Z. Christopher Mercer, ASA, CFA, ABAR, Founder and CEO of Mercer Capital, maintains a business valuation-themed blog at ChrisMercer.net. This guest post first appeared on Chris’s blog on December 30, 2015.
When I see stories in the financial press I often think of what lessons business owners can learn from the experiences of others. Perhaps there is a lesson to pay attention to basics in the emerging situation at Chipotle Mexican Grill, Inc. (CMG). This post about Chipotle will come in three sections.
- The first section addresses Chipotle’s performance between 2012 and mid-October 2015, or the period ending just before an outbreak of E. coli in Chipotle stores located in the northwest.
- The second section addresses performance since the initial E. coli announcement, which has been followed by other, similar announcements regarding other stores around the nation, as well as the announcement of a class action lawsuit on behalf of E. coli victims.
- The third section examines the traditional valuation relationships between expected growth and risk to examine the current pricing of Chipotle in that light.
Chipotle’s Performance Through Third Quarter 2015
Chipotle’s performance, both as a company and as a stock, can be described as phenomonal for the period beginning 2012 through the end of the third quarter 2015. Sales grew at 20.6% compounded over the period (Line 1 in figure below), with earnings per share growing an even faster 26.7% (Line 8). Fueled by this rapid growth, the stock price grew at a 40% compounded rate from year-end 2012 to September 30, 2015, or from $297.46 per share to $750.25 per share (Line 6). Chipotle’s equity market capitalization rose from $9.45 billion to $23.40 billion (Line 7). That’s a lot of market capitalization! The analysts and investors loved the stock, because the price/earnings multiple increased from 34x trailing earnings to about 50x trailing earnings by the end of 2014 (Line 9).
This growth was fueled by a growth in the number of stores of 12.1%, with the store count increasing from 1,410 to 1,931 (Line 3). Chipotle was opening stores at the rate of more than three every week during the period. In spite of this rapid growth in the number of stores, average sales per store rose 6.8% (Line 2). This meant that same-store sales (for stores open more than a year) were rising at even more rapid rates.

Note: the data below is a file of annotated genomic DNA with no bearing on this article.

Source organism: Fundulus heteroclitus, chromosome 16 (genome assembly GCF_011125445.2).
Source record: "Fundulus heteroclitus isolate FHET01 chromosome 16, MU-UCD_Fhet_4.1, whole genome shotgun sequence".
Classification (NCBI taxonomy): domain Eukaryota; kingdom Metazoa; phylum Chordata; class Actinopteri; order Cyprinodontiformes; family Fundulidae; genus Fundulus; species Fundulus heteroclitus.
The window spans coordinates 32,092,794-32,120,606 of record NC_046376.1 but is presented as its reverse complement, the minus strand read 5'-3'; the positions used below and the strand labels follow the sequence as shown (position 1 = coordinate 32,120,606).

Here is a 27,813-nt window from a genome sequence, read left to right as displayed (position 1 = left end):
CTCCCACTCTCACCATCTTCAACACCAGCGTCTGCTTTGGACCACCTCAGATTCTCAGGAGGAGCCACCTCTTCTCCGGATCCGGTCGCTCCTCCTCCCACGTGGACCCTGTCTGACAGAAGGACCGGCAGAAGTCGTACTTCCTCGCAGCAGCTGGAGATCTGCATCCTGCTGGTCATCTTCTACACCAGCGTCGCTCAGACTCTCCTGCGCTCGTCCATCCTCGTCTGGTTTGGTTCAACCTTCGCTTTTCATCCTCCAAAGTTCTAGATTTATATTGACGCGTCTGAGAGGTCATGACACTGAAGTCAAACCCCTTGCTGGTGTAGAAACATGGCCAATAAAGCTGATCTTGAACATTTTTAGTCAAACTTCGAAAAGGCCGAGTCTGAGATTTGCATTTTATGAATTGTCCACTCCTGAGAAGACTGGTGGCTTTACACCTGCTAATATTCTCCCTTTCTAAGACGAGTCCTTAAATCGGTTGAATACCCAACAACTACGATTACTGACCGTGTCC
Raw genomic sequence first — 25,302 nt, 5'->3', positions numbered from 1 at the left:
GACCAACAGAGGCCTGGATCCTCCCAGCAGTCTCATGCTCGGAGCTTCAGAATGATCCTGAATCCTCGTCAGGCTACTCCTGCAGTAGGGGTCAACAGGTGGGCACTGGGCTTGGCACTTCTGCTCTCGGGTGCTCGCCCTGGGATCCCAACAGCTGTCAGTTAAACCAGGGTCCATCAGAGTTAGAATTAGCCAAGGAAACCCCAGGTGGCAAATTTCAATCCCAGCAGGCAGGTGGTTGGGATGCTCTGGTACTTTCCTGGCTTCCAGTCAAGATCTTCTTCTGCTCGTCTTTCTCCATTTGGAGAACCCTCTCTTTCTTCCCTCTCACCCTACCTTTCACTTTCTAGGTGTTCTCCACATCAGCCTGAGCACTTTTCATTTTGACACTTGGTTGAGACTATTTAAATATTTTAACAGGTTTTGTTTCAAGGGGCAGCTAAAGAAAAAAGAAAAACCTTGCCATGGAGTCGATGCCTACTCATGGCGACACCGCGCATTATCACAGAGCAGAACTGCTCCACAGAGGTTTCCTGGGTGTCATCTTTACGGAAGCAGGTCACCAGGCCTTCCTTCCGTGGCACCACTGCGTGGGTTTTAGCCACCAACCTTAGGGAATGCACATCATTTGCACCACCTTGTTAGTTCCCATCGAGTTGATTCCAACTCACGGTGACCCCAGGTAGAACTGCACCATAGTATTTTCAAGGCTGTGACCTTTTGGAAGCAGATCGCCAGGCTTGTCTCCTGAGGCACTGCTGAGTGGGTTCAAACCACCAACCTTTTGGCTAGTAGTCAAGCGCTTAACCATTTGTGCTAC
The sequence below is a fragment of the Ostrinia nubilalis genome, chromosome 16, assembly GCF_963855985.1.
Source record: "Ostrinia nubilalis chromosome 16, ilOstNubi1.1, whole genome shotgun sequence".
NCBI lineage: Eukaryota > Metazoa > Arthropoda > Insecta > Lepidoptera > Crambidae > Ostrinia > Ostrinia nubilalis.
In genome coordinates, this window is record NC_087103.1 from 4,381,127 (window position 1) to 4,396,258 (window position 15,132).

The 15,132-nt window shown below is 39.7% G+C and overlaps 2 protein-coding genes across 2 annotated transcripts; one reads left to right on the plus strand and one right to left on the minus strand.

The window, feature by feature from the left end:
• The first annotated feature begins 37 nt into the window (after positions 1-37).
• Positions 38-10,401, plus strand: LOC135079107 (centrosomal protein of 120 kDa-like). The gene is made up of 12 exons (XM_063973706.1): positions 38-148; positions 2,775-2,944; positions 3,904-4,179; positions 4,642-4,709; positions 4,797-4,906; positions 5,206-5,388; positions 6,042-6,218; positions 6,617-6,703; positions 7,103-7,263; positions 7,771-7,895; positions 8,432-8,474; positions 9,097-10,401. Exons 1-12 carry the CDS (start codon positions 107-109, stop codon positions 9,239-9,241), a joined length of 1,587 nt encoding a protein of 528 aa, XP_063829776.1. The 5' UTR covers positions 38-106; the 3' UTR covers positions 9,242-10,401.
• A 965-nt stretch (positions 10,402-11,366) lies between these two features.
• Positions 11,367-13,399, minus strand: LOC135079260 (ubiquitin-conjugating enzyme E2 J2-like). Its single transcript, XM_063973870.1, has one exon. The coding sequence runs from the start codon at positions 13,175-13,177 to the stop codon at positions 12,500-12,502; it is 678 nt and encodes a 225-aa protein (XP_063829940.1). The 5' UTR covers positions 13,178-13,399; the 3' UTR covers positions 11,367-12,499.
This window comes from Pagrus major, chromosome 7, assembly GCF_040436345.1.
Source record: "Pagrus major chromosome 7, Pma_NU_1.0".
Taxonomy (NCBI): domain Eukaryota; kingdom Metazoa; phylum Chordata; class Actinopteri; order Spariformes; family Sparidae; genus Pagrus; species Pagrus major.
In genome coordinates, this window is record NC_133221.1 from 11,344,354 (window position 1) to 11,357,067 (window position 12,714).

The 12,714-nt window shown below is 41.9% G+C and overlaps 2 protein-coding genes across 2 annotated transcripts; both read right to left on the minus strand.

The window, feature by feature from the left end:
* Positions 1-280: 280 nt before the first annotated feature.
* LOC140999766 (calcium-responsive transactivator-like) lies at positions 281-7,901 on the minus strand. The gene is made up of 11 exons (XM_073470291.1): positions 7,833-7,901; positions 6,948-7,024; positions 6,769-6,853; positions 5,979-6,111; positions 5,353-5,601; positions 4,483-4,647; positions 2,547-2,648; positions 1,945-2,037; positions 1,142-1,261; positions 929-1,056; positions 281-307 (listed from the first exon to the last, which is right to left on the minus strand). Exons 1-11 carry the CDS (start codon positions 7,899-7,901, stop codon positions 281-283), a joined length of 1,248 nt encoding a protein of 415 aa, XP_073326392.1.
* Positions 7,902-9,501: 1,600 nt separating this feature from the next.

The train was running at a very rapid pace and hoping for no sharp curves ahead. Unfortunately, we never know about most of the the curves in life until they happen. When I talk to business owners, I talk about addressing known risks while they are addressable. These risks include concentrations of all types. They also include regulatory change, potential industry and competitive threats. And, for restaurants and other food-related companies, risks also include the danger of E. coli, listeria, and other potential contaminants. That’s just an aside.
Assume that Chipotle’s discount rate was 15% during this period from 2012 through September 2015. With risky and rapid growth like described above (and shown in the table below) it should have been at least that high. Go with me for now, because the selection of the discount rate doesn’t impact the inferences of analysis below very much. Using the Gordon Model and LTM earnings for simplicity (V = CF / (R – G)), Chipotle’s perpetual growth rate assumed by analysts had to be on the order of 12% to 13% to justify its stock price over the period (Line 12). This is in line with the growth rate of 12.1% in the number of stores during the trailing periods (Line 3).
There was not much room for risk in the stock’s price. The chart is shown below for reference.
Performance from Mid-October to Year-End 2015
The initial E. coli announcement occurred about October 15, 2015. We have measured the stock’s performance from October 13th, before the announcement. The closing price that date was $750.42 per share, and equity market cap stood at $23.42 billion (Line 2 in the figure below). That is in line with pricing a couple weeks before at September 30, 2015.
The stock has experienced an almost steady decline since October 13th following a series of announcements about new E. coli issues and other issues. At the close of business December 29th, Chipotle shares traded at $489.94 per share, representing a 34.7% decline from October 13th, and a 28.4% decline from year-end 2014.
Equity market capitalization declined $8.12 billion from October through year-end. That’s a lot of market capitalization! Recent investors have to be hurting, and any short sellers should have made out like bandits. The stock’s price has been taken down to below its price of $532.78 per share on December 31, 2013, so more that two years of growth have been lost.